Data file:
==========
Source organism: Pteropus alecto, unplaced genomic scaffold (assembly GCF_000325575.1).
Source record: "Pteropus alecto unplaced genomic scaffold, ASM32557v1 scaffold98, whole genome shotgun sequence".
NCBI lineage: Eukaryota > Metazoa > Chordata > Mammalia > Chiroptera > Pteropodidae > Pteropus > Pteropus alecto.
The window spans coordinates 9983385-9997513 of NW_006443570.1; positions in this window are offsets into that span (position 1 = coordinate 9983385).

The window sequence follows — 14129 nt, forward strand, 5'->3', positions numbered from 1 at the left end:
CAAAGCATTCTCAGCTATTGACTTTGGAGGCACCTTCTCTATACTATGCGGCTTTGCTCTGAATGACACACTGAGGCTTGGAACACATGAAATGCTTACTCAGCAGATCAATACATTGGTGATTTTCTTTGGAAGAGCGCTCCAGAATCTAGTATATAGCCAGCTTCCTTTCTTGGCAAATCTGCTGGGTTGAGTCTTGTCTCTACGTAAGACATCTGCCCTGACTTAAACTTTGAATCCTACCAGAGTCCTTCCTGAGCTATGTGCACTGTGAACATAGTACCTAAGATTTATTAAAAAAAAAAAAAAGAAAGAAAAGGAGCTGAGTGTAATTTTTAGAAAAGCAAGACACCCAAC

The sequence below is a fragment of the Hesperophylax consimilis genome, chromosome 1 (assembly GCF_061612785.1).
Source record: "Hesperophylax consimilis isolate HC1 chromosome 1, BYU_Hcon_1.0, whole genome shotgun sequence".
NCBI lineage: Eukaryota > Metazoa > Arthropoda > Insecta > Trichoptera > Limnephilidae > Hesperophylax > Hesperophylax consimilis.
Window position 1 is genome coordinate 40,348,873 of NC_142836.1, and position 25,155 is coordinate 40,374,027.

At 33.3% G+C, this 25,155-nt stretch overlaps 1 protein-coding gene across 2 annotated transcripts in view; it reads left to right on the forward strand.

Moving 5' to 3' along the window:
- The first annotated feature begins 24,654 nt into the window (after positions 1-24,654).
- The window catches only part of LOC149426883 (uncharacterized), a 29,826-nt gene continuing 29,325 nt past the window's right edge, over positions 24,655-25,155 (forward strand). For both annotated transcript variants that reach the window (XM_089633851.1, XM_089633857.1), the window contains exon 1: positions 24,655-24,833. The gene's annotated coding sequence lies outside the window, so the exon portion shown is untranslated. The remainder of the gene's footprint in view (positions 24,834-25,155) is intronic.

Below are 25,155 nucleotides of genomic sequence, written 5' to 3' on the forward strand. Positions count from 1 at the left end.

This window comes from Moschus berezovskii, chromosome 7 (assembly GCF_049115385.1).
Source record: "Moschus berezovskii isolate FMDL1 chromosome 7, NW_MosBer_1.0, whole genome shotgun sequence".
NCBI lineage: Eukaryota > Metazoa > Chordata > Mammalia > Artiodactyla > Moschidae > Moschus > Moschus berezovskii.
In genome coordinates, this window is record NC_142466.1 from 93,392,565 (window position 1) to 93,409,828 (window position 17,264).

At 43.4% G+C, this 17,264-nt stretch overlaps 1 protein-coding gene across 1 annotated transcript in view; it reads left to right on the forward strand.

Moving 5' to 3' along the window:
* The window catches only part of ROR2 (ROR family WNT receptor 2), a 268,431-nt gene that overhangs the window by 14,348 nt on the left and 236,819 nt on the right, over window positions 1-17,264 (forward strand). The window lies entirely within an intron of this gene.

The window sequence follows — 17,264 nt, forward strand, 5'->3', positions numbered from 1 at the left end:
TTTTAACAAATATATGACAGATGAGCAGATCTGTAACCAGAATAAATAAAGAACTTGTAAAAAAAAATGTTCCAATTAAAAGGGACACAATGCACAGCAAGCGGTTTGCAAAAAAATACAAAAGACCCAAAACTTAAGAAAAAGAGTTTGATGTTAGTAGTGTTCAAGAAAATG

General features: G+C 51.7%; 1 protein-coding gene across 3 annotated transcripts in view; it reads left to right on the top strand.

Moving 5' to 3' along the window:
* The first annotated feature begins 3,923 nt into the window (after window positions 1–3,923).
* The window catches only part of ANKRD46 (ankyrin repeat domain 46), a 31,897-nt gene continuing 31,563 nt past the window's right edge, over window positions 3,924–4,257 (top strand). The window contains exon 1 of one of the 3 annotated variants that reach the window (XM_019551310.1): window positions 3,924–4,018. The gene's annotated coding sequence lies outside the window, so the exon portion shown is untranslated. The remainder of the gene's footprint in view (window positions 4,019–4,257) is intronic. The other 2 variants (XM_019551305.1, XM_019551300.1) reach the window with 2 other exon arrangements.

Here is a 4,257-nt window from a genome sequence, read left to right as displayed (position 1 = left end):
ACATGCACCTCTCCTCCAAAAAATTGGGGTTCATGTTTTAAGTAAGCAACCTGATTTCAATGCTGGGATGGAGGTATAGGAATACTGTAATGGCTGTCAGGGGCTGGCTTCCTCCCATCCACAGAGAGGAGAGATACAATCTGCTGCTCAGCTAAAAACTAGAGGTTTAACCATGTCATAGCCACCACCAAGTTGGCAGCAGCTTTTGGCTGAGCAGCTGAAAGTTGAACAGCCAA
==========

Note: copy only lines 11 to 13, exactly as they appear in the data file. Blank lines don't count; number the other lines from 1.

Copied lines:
At 33.3% G+C, this 25,155-nt stretch overlaps 1 protein-coding gene across 2 annotated transcripts in view; it reads left to right on the forward strand.

Moving 5' to 3' along the window:
- The first annotated feature begins 24,654 nt into the window (after positions 1-24,654).